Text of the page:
To me the answer is clear… Teach students so that they master basic arithmetic skills before they enter Algebra 1. This charge is for elementary school teachers. Here is the reality… This is not always accomplished. Elementary school teachers probably have their reasons for why this is not happening, across the board. In the meantime, students are required to take Algebra 1 with whatever skills they have acquired. This presents a problem to secondary teachers who have students entering Algebra 1 lacking the basic skills needed to learn and master basic algebra concepts.

How do you bridge that gap as an Algebra 1 teacher? What does that bridge look like? How do you help these students without hindering the advancement of the students who were fortunate to have mastered these skills?

These are very valid questions with many valid answers. What are your thoughts? What have you done in this situation?

AKA: Order of Operations / Operator Precedence / PEMDAS / BEMDAS

Although there is so much you can do with math, without structure there is no point. If there were no rules to follow, it would be chaos – which is a fascinating math-logical reasoning in and of it-self. The process of the Order of Operations is to define the rules in solving equations. Used in basic arithmetic to calculus, this process is of the utmost importance in methods utilized in Mathematics because it sets the foundation for solving anything.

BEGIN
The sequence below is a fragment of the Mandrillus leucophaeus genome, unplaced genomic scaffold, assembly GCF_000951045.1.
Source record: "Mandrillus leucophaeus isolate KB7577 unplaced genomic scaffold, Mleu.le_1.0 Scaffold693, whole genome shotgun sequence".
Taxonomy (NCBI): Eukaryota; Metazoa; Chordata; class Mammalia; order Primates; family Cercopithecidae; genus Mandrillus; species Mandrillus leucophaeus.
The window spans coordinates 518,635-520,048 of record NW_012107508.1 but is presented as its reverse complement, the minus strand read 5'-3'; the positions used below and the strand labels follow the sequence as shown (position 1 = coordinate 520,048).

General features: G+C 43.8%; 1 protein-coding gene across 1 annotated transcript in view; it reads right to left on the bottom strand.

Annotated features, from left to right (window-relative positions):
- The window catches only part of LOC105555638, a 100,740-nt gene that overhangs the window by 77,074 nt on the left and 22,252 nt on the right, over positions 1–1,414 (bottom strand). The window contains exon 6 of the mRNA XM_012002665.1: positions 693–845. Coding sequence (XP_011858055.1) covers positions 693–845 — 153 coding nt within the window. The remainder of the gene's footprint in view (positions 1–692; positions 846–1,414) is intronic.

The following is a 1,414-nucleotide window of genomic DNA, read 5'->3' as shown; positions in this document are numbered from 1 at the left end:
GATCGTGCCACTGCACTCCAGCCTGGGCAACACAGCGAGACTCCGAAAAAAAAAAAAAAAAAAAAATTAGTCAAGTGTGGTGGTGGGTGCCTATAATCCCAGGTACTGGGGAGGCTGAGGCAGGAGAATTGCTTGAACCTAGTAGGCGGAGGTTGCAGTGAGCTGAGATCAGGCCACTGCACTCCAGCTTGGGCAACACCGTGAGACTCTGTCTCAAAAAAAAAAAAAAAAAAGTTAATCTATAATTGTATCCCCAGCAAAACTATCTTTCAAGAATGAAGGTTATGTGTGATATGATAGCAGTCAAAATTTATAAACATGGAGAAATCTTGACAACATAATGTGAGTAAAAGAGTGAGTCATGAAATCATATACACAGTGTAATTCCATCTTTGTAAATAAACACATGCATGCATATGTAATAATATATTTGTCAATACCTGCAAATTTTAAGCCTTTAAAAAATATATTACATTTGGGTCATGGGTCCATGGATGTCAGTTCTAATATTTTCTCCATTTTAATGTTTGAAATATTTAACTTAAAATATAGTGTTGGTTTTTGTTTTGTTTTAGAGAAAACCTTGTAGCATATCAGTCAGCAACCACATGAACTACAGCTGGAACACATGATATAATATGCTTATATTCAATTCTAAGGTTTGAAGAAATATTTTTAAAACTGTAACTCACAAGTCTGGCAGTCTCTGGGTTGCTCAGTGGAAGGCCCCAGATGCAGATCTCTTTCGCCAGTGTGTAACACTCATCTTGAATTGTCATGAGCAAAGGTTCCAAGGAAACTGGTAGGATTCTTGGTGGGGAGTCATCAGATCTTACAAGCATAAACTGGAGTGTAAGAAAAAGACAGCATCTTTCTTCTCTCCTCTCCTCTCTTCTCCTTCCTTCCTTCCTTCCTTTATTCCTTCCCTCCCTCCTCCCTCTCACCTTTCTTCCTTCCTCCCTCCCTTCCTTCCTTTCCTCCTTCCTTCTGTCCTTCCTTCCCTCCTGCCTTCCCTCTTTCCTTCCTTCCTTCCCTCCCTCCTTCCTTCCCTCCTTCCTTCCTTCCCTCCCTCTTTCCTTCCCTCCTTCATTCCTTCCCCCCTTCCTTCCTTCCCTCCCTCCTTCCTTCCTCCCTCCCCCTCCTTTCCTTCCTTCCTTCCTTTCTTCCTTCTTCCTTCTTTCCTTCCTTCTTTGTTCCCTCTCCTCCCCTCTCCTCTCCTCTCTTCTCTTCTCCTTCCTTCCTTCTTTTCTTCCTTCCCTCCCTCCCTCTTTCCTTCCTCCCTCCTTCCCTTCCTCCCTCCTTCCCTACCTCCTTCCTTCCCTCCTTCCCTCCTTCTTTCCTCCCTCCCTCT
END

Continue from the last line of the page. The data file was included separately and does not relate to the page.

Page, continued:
History

No one seems to be sure exactly when the Order of Operations took precedence in figuring out the… order of operations. The presence of this procedure can be considered to be influenced by the grammar and language when describing an equation (Peterson, 2000). On the website Dr. Math, it is mentioned that “multiplication has precedence over addition.” I take…